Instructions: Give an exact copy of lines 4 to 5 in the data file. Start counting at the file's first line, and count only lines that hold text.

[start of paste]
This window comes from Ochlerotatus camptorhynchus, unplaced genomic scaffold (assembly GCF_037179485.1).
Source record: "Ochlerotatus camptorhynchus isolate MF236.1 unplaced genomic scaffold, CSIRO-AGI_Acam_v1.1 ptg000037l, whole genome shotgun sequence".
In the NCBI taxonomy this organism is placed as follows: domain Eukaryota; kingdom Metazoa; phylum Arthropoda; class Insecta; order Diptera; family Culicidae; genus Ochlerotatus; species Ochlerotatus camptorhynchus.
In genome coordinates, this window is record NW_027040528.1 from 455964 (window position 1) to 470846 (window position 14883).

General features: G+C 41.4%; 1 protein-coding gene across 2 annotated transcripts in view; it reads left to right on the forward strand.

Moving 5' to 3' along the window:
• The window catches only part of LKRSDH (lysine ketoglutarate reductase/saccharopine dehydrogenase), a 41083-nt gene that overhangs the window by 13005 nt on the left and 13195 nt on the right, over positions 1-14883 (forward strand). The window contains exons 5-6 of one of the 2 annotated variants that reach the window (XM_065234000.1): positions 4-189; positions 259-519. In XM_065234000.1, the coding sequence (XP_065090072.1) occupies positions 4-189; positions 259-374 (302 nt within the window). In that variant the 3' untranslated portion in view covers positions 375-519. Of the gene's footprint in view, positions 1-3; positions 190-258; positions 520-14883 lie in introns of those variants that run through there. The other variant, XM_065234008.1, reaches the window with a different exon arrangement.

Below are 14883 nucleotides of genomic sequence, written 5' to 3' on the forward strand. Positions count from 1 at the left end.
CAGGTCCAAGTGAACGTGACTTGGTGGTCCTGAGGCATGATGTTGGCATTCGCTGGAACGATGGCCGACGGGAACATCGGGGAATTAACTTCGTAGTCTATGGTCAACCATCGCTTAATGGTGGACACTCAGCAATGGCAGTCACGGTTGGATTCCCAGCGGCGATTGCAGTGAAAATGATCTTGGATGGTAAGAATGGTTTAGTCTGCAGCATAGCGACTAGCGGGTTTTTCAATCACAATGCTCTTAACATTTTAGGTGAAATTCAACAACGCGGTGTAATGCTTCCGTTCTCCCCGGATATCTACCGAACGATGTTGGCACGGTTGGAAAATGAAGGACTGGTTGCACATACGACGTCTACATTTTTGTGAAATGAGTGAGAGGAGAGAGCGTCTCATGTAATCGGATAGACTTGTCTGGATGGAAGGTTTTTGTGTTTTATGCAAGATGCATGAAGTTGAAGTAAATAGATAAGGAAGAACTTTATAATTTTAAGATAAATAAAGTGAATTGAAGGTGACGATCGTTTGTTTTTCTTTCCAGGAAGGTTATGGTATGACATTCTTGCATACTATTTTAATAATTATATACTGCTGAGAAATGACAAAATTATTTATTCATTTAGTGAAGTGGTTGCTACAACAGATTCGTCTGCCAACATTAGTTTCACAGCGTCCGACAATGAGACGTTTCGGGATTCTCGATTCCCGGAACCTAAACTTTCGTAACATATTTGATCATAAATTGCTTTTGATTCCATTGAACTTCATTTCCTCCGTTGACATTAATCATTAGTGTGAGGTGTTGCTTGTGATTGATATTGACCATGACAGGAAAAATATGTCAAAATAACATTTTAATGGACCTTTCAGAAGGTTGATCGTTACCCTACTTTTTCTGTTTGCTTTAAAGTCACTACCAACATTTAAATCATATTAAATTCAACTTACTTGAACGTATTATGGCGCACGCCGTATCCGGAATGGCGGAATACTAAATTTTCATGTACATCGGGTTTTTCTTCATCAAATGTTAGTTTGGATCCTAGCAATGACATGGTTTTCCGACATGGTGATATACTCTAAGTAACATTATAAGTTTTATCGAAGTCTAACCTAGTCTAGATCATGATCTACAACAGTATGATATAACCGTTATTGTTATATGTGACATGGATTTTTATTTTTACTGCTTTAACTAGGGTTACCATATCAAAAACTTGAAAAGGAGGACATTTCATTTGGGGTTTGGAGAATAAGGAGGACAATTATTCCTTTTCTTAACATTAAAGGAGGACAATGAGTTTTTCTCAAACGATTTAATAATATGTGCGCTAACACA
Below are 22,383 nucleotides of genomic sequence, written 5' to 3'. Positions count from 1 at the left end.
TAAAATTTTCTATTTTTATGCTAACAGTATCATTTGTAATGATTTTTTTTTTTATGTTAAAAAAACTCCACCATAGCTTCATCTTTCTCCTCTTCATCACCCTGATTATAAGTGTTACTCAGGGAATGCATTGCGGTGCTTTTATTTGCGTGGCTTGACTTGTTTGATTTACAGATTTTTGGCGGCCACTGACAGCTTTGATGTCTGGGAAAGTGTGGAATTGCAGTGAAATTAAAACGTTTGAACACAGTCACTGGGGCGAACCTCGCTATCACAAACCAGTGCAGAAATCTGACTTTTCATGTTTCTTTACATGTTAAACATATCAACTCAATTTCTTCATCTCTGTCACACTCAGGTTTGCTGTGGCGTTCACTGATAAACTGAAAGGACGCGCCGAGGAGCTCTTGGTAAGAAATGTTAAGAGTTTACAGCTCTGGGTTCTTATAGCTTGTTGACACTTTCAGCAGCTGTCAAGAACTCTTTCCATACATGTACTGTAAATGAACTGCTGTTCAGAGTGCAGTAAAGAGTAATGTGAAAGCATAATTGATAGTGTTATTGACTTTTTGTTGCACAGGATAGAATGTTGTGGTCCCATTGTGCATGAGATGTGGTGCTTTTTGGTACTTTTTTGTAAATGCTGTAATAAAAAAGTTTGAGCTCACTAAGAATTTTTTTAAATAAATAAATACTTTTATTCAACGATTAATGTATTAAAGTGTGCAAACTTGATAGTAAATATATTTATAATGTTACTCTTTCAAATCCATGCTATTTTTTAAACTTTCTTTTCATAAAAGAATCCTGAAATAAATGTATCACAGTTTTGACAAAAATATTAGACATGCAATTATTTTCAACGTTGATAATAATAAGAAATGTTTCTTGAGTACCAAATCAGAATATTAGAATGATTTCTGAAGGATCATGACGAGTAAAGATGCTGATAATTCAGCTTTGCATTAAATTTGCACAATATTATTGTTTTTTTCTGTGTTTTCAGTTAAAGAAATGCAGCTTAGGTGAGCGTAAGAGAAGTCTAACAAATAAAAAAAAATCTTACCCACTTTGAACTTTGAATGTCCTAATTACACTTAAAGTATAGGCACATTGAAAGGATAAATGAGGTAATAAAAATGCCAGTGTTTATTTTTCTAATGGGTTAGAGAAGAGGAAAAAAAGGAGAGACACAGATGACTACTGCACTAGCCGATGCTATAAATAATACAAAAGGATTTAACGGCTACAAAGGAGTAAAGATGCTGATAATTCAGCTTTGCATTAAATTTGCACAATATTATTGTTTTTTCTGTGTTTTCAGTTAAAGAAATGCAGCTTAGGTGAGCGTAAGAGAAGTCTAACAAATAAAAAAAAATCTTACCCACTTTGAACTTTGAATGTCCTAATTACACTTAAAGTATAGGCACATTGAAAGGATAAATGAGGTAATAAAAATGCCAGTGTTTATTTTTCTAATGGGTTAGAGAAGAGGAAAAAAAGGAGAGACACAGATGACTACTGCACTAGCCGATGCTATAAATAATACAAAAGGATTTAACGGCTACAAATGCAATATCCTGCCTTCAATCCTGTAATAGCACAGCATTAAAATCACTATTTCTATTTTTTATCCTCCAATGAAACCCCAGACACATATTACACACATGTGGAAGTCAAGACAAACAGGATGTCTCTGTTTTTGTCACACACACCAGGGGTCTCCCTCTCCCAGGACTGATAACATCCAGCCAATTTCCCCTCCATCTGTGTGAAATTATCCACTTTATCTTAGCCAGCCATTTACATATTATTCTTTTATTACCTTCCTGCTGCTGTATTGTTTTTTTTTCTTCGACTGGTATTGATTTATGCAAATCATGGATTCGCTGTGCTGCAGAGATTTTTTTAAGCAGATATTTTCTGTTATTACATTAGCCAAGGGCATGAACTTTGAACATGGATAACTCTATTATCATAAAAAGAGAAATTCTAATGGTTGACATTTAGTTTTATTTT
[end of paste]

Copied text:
In genome coordinates, this window is record NW_027040528.1 from 455964 (window position 1) to 470846 (window position 14883).

General features: G+C 41.4%; 1 protein-coding gene across 2 annotated transcripts in view; it reads left to right on the forward strand.